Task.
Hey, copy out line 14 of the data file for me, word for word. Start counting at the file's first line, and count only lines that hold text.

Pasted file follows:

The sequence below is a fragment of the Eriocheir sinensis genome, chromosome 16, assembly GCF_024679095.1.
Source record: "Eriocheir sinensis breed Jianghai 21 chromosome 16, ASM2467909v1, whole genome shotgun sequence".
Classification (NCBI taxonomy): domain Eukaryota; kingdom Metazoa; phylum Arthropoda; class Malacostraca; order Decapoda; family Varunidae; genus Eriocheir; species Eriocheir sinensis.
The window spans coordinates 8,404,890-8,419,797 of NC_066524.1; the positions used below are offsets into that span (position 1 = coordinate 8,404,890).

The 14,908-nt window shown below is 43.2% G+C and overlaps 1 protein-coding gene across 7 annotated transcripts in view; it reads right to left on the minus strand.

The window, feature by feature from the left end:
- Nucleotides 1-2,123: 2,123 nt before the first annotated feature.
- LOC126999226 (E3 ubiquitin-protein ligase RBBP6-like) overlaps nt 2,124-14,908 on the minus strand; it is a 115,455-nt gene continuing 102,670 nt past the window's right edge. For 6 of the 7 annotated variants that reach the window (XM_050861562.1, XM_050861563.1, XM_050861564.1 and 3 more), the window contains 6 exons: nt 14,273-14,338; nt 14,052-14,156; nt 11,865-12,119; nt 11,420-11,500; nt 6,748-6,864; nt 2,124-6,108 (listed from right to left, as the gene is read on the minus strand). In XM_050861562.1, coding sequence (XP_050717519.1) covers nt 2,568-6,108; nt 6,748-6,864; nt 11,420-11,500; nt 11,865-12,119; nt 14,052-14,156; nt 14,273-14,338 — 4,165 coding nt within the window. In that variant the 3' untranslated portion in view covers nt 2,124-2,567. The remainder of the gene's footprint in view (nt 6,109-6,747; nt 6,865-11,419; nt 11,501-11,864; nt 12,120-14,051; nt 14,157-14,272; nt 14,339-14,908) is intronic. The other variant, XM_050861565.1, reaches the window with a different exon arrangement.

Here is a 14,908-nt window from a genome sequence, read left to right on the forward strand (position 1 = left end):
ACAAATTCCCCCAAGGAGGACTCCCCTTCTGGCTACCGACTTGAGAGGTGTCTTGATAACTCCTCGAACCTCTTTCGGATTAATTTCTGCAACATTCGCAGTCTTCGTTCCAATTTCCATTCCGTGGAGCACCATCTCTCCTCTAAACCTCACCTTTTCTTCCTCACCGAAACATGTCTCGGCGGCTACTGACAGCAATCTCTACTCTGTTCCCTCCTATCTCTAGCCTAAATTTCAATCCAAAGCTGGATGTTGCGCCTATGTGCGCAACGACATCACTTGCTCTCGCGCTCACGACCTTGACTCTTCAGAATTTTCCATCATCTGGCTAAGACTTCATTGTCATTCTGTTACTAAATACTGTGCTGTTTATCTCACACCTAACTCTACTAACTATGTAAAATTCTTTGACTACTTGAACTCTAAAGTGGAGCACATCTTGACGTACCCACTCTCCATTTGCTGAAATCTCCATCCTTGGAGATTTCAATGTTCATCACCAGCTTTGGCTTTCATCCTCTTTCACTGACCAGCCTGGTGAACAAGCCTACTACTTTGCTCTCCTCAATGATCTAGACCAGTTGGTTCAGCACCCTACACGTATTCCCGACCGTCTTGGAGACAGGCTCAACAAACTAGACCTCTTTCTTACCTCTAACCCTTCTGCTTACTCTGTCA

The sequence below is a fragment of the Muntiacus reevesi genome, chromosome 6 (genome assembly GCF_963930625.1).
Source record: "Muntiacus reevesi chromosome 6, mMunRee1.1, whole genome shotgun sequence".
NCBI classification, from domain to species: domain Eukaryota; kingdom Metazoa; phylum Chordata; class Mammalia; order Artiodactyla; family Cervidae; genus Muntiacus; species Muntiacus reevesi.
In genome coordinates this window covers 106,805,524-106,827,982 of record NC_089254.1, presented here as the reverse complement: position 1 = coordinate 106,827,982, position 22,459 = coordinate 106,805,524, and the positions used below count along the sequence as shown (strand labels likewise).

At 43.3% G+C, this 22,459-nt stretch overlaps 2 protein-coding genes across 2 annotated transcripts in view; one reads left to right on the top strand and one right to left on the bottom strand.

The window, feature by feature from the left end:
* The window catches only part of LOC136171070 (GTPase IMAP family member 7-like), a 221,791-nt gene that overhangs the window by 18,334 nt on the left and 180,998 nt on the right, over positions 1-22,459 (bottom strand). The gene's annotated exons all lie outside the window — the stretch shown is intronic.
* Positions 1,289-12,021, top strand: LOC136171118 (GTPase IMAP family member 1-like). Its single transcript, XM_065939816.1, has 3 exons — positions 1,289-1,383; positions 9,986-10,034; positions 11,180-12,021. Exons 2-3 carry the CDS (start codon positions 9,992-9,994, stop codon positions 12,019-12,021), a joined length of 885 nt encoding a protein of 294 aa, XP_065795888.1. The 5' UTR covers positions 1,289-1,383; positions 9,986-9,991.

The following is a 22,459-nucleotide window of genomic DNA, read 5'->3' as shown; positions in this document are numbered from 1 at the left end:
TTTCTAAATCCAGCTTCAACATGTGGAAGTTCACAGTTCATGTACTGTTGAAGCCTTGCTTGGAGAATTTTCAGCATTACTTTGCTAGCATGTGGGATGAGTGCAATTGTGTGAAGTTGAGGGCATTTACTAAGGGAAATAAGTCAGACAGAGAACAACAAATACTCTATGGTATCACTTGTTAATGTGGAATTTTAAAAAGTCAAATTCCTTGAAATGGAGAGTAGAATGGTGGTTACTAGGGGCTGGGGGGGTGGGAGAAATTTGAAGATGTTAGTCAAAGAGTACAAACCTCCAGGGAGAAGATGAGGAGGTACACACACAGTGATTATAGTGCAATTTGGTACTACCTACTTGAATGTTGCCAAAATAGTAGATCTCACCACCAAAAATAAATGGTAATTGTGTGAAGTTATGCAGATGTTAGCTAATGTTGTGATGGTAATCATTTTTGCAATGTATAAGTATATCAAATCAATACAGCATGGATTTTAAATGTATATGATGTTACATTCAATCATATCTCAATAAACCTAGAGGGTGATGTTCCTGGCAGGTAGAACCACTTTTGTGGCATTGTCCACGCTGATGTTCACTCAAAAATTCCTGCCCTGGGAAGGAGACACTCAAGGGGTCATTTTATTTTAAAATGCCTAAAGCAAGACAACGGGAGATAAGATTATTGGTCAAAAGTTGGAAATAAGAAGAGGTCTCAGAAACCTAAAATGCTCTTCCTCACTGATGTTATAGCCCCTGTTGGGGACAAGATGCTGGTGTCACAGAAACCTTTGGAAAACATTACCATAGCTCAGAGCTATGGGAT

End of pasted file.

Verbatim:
In genome coordinates this window covers 106,805,524-106,827,982 of record NC_089254.1, presented here as the reverse complement: position 1 = coordinate 106,827,982, position 22,459 = coordinate 106,805,524, and the positions used below count along the sequence as shown (strand labels likewise).